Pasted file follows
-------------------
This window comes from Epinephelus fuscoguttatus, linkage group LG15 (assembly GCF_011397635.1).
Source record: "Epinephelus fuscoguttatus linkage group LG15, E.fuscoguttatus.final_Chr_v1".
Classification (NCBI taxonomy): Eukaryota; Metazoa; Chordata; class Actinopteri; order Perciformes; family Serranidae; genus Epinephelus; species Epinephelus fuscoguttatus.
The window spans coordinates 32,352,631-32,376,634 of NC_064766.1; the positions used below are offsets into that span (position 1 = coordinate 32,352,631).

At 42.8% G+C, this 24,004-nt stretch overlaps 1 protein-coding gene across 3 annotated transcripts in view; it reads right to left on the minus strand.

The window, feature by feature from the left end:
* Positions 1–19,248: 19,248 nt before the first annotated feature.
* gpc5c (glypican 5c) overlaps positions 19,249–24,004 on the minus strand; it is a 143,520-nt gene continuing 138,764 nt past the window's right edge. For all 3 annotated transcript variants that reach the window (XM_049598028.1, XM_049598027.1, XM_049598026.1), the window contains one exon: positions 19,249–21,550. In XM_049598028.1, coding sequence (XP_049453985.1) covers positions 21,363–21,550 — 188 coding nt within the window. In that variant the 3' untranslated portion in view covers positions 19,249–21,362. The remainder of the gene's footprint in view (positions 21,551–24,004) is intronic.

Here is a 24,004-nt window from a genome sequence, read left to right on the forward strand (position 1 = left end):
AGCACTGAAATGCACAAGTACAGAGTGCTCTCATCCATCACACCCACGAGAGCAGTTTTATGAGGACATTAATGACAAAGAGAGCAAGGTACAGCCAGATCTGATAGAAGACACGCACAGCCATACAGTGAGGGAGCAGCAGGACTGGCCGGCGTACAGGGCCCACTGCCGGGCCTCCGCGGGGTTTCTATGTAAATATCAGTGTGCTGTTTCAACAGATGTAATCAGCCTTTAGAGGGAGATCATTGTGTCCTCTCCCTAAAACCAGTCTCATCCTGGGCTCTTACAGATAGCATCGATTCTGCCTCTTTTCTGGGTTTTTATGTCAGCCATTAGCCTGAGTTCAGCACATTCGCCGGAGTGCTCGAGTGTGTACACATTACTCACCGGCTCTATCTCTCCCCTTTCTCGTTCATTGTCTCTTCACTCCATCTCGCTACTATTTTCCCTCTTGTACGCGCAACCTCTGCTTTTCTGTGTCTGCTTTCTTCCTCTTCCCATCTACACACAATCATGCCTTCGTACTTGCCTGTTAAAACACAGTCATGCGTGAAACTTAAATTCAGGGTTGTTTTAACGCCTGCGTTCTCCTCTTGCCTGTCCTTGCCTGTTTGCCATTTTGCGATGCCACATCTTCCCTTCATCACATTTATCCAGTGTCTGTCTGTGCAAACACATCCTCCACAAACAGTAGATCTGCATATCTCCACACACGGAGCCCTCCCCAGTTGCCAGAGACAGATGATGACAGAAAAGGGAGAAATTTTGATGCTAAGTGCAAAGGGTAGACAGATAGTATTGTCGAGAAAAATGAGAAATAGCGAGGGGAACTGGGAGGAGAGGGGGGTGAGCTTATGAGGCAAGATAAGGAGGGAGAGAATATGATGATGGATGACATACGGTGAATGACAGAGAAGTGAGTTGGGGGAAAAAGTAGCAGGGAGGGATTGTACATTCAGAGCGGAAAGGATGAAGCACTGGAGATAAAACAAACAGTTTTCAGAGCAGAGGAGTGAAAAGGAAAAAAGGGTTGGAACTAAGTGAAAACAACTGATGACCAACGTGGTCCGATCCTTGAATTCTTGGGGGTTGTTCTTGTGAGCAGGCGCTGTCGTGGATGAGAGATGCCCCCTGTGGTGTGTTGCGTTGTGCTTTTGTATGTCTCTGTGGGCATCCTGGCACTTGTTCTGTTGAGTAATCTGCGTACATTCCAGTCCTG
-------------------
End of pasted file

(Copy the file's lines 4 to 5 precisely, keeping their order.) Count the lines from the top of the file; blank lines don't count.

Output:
The window spans coordinates 32,352,631-32,376,634 of NC_064766.1; the positions used below are offsets into that span (position 1 = coordinate 32,352,631).

At 42.8% G+C, this 24,004-nt stretch overlaps 1 protein-coding gene across 3 annotated transcripts in view; it reads right to left on the minus strand.